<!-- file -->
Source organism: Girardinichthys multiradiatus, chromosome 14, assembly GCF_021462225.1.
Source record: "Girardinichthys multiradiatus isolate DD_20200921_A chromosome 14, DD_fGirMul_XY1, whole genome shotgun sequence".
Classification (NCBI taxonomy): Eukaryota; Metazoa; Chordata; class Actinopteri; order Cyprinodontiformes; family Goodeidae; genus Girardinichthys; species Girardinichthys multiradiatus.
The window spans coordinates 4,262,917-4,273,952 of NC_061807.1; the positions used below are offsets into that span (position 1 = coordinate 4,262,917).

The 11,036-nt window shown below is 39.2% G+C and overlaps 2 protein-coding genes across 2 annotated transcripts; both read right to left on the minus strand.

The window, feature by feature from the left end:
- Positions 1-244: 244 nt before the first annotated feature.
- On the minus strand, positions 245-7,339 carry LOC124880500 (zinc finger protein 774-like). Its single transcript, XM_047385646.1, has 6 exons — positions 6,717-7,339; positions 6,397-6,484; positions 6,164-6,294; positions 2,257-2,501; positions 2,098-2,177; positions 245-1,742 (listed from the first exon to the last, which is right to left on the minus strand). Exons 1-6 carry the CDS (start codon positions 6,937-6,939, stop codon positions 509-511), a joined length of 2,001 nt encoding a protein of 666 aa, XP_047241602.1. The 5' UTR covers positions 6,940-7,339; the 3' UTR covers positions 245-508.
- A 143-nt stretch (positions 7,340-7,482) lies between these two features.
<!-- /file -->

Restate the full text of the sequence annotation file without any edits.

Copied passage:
Source organism: Girardinichthys multiradiatus, chromosome 14, assembly GCF_021462225.1.
Source record: "Girardinichthys multiradiatus isolate DD_20200921_A chromosome 14, DD_fGirMul_XY1, whole genome shotgun sequence".
Classification (NCBI taxonomy): Eukaryota; Metazoa; Chordata; class Actinopteri; order Cyprinodontiformes; family Goodeidae; genus Girardinichthys; species Girardinichthys multiradiatus.
The window spans coordinates 4,262,917-4,273,952 of NC_061807.1; the positions used below are offsets into that span (position 1 = coordinate 4,262,917).

The 11,036-nt window shown below is 39.2% G+C and overlaps 2 protein-coding genes across 2 annotated transcripts; both read right to left on the minus strand.

The window, feature by feature from the left end:
- Positions 1-244: 244 nt before the first annotated feature.
- On the minus strand, positions 245-7,339 carry LOC124880500 (zinc finger protein 774-like). Its single transcript, XM_047385646.1, has 6 exons — positions 6,717-7,339; positions 6,397-6,484; positions 6,164-6,294; positions 2,257-2,501; positions 2,098-2,177; positions 245-1,742 (listed from the first exon to the last, which is right to left on the minus strand). Exons 1-6 carry the CDS (start codon positions 6,937-6,939, stop codon positions 509-511), a joined length of 2,001 nt encoding a protein of 666 aa, XP_047241602.1. The 5' UTR covers positions 6,940-7,339; the 3' UTR covers positions 245-508.
- A 143-nt stretch (positions 7,340-7,482) lies between these two features.